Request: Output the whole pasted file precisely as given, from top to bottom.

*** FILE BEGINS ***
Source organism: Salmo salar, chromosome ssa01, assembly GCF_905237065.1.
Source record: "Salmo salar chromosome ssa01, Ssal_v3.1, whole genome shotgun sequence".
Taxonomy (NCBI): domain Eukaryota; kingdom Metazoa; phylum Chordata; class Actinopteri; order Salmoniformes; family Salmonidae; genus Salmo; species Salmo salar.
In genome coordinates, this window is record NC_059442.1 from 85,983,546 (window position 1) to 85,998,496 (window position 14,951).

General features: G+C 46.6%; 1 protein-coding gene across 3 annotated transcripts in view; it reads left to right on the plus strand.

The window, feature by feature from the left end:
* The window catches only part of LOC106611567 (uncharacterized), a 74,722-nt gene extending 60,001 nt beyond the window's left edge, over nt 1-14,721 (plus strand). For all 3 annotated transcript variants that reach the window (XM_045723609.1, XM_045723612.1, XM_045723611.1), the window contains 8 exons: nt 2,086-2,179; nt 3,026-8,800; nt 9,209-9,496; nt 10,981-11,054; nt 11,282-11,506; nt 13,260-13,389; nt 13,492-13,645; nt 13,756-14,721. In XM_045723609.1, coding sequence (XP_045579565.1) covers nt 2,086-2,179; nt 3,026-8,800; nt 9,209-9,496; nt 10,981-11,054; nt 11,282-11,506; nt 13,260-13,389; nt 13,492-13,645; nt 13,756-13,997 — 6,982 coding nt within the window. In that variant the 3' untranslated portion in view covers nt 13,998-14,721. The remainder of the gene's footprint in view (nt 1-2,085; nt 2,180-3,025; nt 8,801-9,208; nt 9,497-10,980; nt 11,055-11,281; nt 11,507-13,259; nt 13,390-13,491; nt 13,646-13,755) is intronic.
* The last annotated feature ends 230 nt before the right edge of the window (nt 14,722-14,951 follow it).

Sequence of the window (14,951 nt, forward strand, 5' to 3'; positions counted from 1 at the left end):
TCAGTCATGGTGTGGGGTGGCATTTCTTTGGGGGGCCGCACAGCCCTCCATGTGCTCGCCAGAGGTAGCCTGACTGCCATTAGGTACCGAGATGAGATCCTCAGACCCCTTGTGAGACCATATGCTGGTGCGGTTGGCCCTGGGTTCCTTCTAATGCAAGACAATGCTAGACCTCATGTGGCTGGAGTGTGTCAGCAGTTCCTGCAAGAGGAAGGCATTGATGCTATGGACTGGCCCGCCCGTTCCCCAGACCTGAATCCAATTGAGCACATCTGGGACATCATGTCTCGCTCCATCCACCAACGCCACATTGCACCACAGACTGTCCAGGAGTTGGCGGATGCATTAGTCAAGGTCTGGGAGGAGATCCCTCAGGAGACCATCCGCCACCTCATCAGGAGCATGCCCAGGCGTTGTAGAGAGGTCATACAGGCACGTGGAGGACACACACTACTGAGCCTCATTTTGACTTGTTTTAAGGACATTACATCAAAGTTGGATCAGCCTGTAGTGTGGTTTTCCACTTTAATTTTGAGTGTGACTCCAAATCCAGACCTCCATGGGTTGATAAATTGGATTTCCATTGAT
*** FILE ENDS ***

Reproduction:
Source organism: Salmo salar, chromosome ssa01, assembly GCF_905237065.1.
Source record: "Salmo salar chromosome ssa01, Ssal_v3.1, whole genome shotgun sequence".
Taxonomy (NCBI): domain Eukaryota; kingdom Metazoa; phylum Chordata; class Actinopteri; order Salmoniformes; family Salmonidae; genus Salmo; species Salmo salar.
In genome coordinates, this window is record NC_059442.1 from 85,983,546 (window position 1) to 85,998,496 (window position 14,951).

General features: G+C 46.6%; 1 protein-coding gene across 3 annotated transcripts in view; it reads left to right on the plus strand.

The window, feature by feature from the left end:
* The window catches only part of LOC106611567 (uncharacterized), a 74,722-nt gene extending 60,001 nt beyond the window's left edge, over nt 1-14,721 (plus strand). For all 3 annotated transcript variants that reach the window (XM_045723609.1, XM_045723612.1, XM_045723611.1), the window contains 8 exons: nt 2,086-2,179; nt 3,026-8,800; nt 9,209-9,496; nt 10,981-11,054; nt 11,282-11,506; nt 13,260-13,389; nt 13,492-13,645; nt 13,756-14,721. In XM_045723609.1, coding sequence (XP_045579565.1) covers nt 2,086-2,179; nt 3,026-8,800; nt 9,209-9,496; nt 10,981-11,054; nt 11,282-11,506; nt 13,260-13,389; nt 13,492-13,645; nt 13,756-13,997 — 6,982 coding nt within the window. In that variant the 3' untranslated portion in view covers nt 13,998-14,721. The remainder of the gene's footprint in view (nt 1-2,085; nt 2,180-3,025; nt 8,801-9,208; nt 9,497-10,980; nt 11,055-11,281; nt 11,507-13,259; nt 13,390-13,491; nt 13,646-13,755) is intronic.
* The last annotated feature ends 230 nt before the right edge of the window (nt 14,722-14,951 follow it).

Sequence of the window (14,951 nt, forward strand, 5' to 3'; positions counted from 1 at the left end):
TCAGTCATGGTGTGGGGTGGCATTTCTTTGGGGGGCCGCACAGCCCTCCATGTGCTCGCCAGAGGTAGCCTGACTGCCATTAGGTACCGAGATGAGATCCTCAGACCCCTTGTGAGACCATATGCTGGTGCGGTTGGCCCTGGGTTCCTTCTAATGCAAGACAATGCTAGACCTCATGTGGCTGGAGTGTGTCAGCAGTTCCTGCAAGAGGAAGGCATTGATGCTATGGACTGGCCCGCCCGTTCCCCAGACCTGAATCCAATTGAGCACATCTGGGACATCATGTCTCGCTCCATCCACCAACGCCACATTGCACCACAGACTGTCCAGGAGTTGGCGGATGCATTAGTCAAGGTCTGGGAGGAGATCCCTCAGGAGACCATCCGCCACCTCATCAGGAGCATGCCCAGGCGTTGTAGAGAGGTCATACAGGCACGTGGAGGACACACACTACTGAGCCTCATTTTGACTTGTTTTAAGGACATTACATCAAAGTTGGATCAGCCTGTAGTGTGGTTTTCCACTTTAATTTTGAGTGTGACTCCAAATCCAGACCTCCATGGGTTGATAAATTGGATTTCCATTGAT